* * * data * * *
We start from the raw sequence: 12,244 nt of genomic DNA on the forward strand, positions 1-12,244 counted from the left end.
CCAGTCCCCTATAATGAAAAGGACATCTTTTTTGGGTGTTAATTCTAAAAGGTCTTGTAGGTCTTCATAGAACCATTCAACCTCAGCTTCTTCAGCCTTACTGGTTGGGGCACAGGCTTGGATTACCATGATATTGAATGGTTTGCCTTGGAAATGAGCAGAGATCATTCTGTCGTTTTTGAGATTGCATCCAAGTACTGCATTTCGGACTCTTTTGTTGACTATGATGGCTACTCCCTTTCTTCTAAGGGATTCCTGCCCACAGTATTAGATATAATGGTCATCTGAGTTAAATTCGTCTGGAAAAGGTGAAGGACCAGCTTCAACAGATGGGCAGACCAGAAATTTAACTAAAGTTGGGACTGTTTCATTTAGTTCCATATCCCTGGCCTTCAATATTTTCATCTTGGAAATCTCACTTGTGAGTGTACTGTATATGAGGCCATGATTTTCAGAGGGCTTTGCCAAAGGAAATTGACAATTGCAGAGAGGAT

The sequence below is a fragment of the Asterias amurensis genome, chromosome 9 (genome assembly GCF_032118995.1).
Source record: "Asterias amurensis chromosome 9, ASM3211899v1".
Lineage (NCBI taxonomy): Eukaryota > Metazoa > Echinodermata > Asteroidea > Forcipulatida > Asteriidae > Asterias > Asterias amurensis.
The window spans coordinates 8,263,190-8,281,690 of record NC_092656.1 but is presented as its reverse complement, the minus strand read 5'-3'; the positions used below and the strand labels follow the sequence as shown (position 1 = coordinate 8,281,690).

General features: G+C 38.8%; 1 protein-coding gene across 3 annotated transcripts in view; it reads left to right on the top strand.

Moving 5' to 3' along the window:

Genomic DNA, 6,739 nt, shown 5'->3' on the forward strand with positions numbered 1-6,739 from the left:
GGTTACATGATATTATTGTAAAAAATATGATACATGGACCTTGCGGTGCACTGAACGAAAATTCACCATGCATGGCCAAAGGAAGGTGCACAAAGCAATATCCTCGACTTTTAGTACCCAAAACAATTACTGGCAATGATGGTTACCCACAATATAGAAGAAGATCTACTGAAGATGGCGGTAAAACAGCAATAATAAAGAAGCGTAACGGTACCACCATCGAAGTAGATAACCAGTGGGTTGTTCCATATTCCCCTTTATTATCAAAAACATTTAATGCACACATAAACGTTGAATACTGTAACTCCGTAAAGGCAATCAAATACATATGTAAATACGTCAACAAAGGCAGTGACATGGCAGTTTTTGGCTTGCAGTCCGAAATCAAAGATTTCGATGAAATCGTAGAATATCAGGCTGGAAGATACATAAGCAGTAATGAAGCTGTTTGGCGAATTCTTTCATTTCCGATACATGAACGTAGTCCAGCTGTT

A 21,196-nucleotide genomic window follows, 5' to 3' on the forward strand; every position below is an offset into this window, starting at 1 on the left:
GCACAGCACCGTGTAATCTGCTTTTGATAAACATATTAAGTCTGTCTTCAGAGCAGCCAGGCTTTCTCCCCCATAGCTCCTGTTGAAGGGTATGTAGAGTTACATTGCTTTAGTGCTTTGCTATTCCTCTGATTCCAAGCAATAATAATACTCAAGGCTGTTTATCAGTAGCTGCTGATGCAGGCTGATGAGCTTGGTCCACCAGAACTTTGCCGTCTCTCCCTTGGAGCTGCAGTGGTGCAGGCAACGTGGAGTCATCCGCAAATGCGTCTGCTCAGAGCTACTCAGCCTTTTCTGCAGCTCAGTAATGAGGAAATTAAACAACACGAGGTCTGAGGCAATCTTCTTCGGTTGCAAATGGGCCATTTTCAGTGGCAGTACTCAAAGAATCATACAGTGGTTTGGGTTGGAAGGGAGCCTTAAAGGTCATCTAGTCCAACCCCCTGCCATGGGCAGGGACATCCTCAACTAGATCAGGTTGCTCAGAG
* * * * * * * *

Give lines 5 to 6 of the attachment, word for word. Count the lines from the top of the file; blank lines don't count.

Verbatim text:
Lineage (NCBI taxonomy): Eukaryota > Metazoa > Echinodermata > Asteroidea > Forcipulatida > Asteriidae > Asterias > Asterias amurensis.
The window spans coordinates 8,263,190-8,281,690 of record NC_092656.1 but is presented as its reverse complement, the minus strand read 5'-3'; the positions used below and the strand labels follow the sequence as shown (position 1 = coordinate 8,281,690).